Throughout the history of life on earth, there has always been a shadow cast upon it, that at any moment an asteroid or comet could enter the atmosphere and detonate with such force as to cause a mass extinction, such as the one that killed off most of the dinosaurs.
Reconstruction of the T. rex type specimen (CM 9380) at the Carnegie Museum of Natural History
Think! Hundreds of millions of years of evolution were needed to reach an amazing animal like a Tyrannosaurus Rex, and then it was snuffed out, just like that, by the very thing that may have originally seeded the chemical building blocks of life on earth. T. Rex met with bad luck indeed. But that moment of a bad spin of the cosmic roulette wheel led to the rise of the mammals, and ultimately us, the first species on this planet that can understand, detect and deflect asteroids and mitigate this great threat to life on earth. And, we’re getting better at it.
Humans and dangerously large meteorites have a long history. Perhaps the most famous impact crater on earth, Barringer crater in Arizona, or at least the best preserved, is only about 50,000 years old. While there probably wasn’t anyone in North America at the time to witness it, humans were already living on planet earth when that crater was formed. Had someone saw it, they would have witnessed the equivalent of a ten megaton nuclear blast where the 160-foot wide iron asteroid fragment that created the crater would have entered the atmosphere amid blinding light, struck the earth and exploded vaporizing most of the meteorite in the process. The vaporized metal would have then fallen to earth as iron rain which to this day can still be picked up in the area with a magnet. Anything alive within miles of the impact would have died instantly.
But this is not the only case of a large meteorite smacking earth and doing damage. Two Siberian events during the 20th century stand out, not so much for the damage they did, but the damage they could have done if they hadn’t struck remote areas.
1. Tunguska blast
Fig 1. Location of the event in Siberia
The Tunguska event was a large explosion that occurred near the Stony Tunguska River in Yeniseysk Governorate (now Krasnoyarsk Krai), Russia, on the morning of 30 June 1908 (NS). This blast remains somewhat of a mystery since it was an airburst and not a lot of material has been recovered that could shed light on the nature of the object. As a result, it might have been larger or smaller than the object that caused Barringer crater depending on the density of the object, and current estimates put the size of the blast at about 5 megatons. Had this happened over a city, the effect would have been many times worse than the atom bombs dropped on either Hiroshima or Nagasaki.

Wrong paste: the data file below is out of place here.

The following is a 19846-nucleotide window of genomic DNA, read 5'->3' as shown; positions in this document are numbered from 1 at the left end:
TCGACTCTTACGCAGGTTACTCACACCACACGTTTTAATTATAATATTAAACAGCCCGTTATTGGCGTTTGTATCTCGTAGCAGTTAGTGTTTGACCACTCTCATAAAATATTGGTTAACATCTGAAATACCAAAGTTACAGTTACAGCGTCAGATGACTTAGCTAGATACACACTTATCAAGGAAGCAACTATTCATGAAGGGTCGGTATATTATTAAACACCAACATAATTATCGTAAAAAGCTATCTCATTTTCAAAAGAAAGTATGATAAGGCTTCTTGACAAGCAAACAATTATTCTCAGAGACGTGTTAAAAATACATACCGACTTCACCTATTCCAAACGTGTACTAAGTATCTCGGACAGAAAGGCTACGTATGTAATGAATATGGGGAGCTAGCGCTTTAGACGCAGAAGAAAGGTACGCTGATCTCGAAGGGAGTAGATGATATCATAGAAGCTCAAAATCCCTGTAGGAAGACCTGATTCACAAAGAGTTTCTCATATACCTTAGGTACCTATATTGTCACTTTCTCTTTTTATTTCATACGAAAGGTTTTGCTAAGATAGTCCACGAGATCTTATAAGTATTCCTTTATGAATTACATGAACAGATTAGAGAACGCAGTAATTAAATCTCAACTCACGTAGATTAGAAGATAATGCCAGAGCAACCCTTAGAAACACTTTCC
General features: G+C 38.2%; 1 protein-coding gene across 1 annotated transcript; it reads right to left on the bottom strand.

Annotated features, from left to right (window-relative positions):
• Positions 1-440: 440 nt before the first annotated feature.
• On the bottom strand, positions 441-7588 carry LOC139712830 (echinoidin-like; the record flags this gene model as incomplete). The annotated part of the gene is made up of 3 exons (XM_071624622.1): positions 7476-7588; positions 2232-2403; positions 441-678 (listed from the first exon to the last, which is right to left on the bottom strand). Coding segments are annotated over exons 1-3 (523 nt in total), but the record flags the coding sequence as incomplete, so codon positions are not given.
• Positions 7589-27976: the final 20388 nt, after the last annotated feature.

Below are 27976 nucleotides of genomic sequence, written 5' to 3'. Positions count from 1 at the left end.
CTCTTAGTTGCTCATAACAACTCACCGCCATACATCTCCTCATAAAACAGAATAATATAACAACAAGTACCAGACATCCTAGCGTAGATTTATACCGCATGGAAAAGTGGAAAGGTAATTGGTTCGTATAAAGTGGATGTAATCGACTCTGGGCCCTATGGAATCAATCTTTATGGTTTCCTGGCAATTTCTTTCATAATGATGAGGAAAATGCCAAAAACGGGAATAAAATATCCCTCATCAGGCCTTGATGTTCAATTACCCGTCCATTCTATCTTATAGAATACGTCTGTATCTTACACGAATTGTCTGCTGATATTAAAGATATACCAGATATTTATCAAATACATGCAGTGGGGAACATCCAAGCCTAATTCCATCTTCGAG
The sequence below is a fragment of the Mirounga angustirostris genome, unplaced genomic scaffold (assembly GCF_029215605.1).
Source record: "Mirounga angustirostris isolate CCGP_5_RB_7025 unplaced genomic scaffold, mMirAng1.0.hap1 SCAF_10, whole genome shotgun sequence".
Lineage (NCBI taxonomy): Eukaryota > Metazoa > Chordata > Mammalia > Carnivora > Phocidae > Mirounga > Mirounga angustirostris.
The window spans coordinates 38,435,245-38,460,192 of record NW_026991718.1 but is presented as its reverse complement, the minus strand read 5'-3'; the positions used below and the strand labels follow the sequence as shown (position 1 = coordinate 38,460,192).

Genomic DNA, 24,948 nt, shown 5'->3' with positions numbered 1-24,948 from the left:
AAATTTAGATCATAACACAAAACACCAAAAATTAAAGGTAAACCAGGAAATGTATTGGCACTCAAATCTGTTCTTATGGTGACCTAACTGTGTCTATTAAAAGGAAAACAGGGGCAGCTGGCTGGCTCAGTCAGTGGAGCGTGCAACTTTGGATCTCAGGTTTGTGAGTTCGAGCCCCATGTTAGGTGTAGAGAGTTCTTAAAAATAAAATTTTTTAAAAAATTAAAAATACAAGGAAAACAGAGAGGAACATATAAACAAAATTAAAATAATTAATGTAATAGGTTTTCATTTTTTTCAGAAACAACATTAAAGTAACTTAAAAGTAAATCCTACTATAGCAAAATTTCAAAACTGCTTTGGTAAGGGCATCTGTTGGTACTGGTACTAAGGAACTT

2. Sikhote-Alin meteorite
Fig 2. A 1.7kg individual meteorite from the Sikhote Alin meteorite shower (coasrsest octahedrite, class IIAB). This specimen is about 12cm wide. Sikhote Alin meteorite shower fell on 1947 February 12 in the dense forest of eastern Siberia, and over 23 tons of meteoritic material has been recovered.
The second event also happened in Russia. In 1947 the 200,000-pound Sikhote-Alin iron meteorite entered the atmosphere and basically went off like a grenade, peppering a mountainside with twisted iron shrapnel fragments. Again, had this happened over a city, it would have been devastating.
Fig 3: Chelyabinsk is located in Chelyabinsk Oblast
More recent examples would be the Chelyabinsk meteorite from 2013. This 12,000 metric ton asteroid fragment shattered windows across its path and caused numerous injuries, again over Russia, which is due to Russia’s enormous land mass. It’s a big target but the oceans present an even bigger target and it’s estimated that Hiroshima class explosions from asteroid fragments happen more than once a year on earth, typically over water.
Credits: Barend Swanepoel and Vicus van Zyl
Meteorologists: Timothy Cooper
So fast forward to a few weeks ago on June 2, a boulder-sized, six-foot rock barreled into the atmosphere over Botswana at an estimated 38,000 miles per hour or 17 kilometers per second at about 16:44 UTC (9:44 a.m. PDT, 12:44 p.m. EDT, 6:44 p.m. local Botswana time) and disintegrated several miles above the surface, creating a bright fireball that detonated in the evening sky. Now, six-foot rocks falling to earth from space is nothing unusual, it happens all the time, but this one stands out because it was detected before it entered the atmosphere. Scientists at the Catalina Sky Survey spotted the object hours before when it was about the same distance away as the moon.
Scientists quickly realized that it was going to collide with earth and were able to make predictions of just where it was going to hit, somewhere in Southern Africa. It turned out to be Botswana and was caught on camera, and no doubt meteorite hunters are on the scene as I speak combing that country looking for chunks.
So while asteroids and comets remain a very real threat to human civilization, we’re also getting better at detecting them, spotting a 6-foot rock at the distance of the moon is pretty amazing, though more funding is needed to truly set up a method of detecting and deflecting dangerous asteroids. But one thing is clear, if we’re smart, it won’t be long before the earth is no longer subject to mass extinctions by asteroids.